We also read of the “counter-reforms” being done in and through the Catholic Church during this time. We see the rise of various Jesuit understandings (some which pointed backwards in history as the fulfillment of prophecy rathering than regarding the Pope as Antichrist). It’s been said, “Catholic preaching and teaching on the Antichrist down to the latter half of the 17th century was partly a repetition of patterns inherited from early era’s and partly a reaction to the Protestant challenge”.

AD 1660 – 1900’s: McGinn properly noted, “While a number of important thinkers continued to speculate about the Antichrist, in many ways the Last Enemy became the hobby of cranks after 1660”. More defining of things based on contemporary situations led to more and more confusion. The early Puritans who had come to America viewed England as the Antichrist, in France due to the French Revolution there was a lot of throwing around of who was the “Antichrist”, and so we see the early confusion and void of clarity that allowed for a renewed interest in Milleniarism and ultimate Dispensationalism. These two doctrinal views has crept in and caused so many chaotic and confusing interpretations into the Christian Church.

That is where we are at now. McGinn’s eloquently detailed where all the confusion has led us: “…the increasing vagueness of the term Antichrist (as seen through the history of the Christian Church) has reached the point where universal invective overwhelmed effective application”. 

As I plan to continue to sift through and study these details further I am glad that I sit on the side of careful historical and context review. A Preterist. Every generation thinks excitedly that they are the “terminal generation” as shown through this lengthy review. Surely, I would apply much of the details found in prophecy to the generations it was prophesied to as well as ultimately the generation to whom Christ came and revealed things to. The Biblical Antichrist was revealed in that generation.

However, our understanding of Antichrist, or better said our understanding of evil, need not, must not, stop there. McGinn wrote and I couldn’t agree more, “…Biblical texts, such as the 1st epistle of John, and other major Christian thinkers – Origen, Augustine, Gregory the Great, William Langland – use Antichrist motifs – and insist that the true meaning of antichrist is to be found within, that is, the spirit that resists Christ”.  I regularly praise God that as I “study to show myself approved (2 Tim. 2:15)” and go through details for my writing of Wicked. I see the application of various concepts in Scripture.

In my upcoming release Wicked. I detail these “conceptual realities”, which the philosopher Paul Rocoeur in his seminal work, The Symbolism of Evil, explained very well when he noted how contemporary reflection on the symbols found in the ancient myths of the origin of evil could “still give rise to thought”; that is, they provide an “occasion for thought, something to think about”. Surely looking through history in regards to all the characters of evil we have pinpointed we have a lot to ponder. The Qumran community in the first century spoke of the “spirit of perversity” (which we all have the capability to live in and under) as the ultimate evil. In a similar vein, detailing “Who is the Antichrist?”, Church Fathers like Augustine noted “Everyone must question his conscience whether he be such”. In closing, let’s catch this concept as our definite understanding of the Antichrist:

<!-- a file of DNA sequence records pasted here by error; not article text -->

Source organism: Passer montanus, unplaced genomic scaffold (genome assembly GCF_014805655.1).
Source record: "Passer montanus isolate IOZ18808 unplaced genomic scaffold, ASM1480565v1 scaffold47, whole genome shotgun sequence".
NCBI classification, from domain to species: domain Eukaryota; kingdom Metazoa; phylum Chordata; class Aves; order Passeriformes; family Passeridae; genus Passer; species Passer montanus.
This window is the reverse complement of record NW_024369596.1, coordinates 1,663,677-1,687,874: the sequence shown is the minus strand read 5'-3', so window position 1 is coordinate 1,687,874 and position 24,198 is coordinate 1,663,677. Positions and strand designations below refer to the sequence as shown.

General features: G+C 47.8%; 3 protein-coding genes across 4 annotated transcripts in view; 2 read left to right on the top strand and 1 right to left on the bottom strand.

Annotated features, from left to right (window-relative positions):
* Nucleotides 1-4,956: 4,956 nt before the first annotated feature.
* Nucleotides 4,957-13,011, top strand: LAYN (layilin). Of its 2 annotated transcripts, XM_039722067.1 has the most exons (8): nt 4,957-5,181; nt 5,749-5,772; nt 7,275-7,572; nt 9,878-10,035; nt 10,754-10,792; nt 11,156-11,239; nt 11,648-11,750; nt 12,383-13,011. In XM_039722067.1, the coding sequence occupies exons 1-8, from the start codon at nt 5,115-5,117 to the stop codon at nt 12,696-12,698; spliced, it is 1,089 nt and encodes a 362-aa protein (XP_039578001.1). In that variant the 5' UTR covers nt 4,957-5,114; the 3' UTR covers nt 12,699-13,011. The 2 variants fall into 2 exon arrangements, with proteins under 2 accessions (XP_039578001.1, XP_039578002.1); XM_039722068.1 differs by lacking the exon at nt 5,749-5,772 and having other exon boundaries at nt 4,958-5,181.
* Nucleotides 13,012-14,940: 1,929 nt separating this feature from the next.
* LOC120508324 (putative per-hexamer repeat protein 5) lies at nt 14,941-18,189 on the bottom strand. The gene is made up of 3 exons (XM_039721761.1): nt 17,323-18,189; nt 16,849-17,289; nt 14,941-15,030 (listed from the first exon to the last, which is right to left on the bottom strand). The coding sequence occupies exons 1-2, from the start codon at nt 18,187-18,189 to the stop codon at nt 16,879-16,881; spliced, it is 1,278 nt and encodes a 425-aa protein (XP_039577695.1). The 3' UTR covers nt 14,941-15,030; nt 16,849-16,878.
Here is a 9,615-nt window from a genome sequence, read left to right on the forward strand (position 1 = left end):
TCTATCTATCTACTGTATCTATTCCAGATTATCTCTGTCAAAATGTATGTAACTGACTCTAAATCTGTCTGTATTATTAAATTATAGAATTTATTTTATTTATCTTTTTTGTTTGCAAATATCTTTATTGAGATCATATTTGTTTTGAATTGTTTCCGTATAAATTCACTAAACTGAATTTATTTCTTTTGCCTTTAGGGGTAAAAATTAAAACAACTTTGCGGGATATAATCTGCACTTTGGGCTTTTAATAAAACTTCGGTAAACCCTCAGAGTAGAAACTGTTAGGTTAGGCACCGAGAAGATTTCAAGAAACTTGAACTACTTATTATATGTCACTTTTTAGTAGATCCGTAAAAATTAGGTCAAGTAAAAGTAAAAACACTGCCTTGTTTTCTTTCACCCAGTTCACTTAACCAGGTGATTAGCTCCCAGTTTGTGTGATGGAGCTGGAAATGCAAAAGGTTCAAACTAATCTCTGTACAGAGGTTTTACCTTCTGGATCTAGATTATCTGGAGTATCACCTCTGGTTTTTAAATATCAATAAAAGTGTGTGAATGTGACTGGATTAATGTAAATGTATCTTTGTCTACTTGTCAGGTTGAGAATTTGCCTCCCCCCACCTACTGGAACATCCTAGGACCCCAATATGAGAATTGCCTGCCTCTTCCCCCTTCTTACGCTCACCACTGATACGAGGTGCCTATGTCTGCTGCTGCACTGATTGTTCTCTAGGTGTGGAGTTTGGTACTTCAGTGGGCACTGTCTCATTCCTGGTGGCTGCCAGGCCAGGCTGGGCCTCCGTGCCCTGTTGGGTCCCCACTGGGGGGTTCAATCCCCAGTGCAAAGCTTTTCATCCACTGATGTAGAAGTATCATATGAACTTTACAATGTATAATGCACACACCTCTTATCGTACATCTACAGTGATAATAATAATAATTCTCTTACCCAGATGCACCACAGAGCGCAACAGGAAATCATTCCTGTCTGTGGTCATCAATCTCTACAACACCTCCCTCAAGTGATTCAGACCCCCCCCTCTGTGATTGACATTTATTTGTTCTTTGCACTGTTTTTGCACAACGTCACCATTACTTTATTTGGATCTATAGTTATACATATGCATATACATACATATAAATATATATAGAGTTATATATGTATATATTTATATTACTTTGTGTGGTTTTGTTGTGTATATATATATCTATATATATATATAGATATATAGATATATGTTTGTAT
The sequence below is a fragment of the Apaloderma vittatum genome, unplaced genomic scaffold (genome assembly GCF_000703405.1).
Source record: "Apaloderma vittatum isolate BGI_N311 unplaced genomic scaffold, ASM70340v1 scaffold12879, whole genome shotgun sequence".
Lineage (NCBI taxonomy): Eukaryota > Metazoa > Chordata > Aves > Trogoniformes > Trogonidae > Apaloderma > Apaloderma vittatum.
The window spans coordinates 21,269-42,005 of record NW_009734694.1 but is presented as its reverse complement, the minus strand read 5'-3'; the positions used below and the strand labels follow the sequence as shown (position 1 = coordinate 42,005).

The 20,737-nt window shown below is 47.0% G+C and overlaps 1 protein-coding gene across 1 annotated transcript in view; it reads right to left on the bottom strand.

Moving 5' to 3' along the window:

“There you have the Antichrist – everyone that denies Christ by his works”. – Augustine

Some more contemporary resources I plan to take a look at (noting here for my and your benefit):

  • The Antichrist by Vincent P. Micelli
  • Catholic Prophecy: The Coming Chastisement by Ives DuPont
  • The Devil (4 part series) by Jeffrey Burton Russel

 

 

 

 

 

 

 

 

 

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The Devil; Who? Name that Satan! (Part 3)

 

 

   In the last article I went through the references to “the Satan” mentioned throughout the Old Testament. NOWHERE did we find any reference to some other world being called Satan. Instead we saw quite plainly that the Hebrew term “Satan” is used to speak of those who might come up against you- in regards to war, accusations of violating the Law of Moses, and so forth. 

We must keep in mind that the Israelites were known for taking practices of other traditions and utilizing them in worship of their God (something they were continually rebuked and judged for). I say that to point out that YES many of the religious leaders of the Jews during the first century would have had a sort of convoluted view of Satan and “the devil” (we see a similar thing happen within Josephus’ historical Discourse on Hades, wherein he has clearly adopted a Grecian view of the afterlife).

     In this article we will deal with “the Satan” and the “devil” in the New Testament. In the New Testament the terms that are translated as “the devil” and “the Satan” are:

 Diablos which translates to mean accuser, slander, derived from “cross over” or to “throw away”.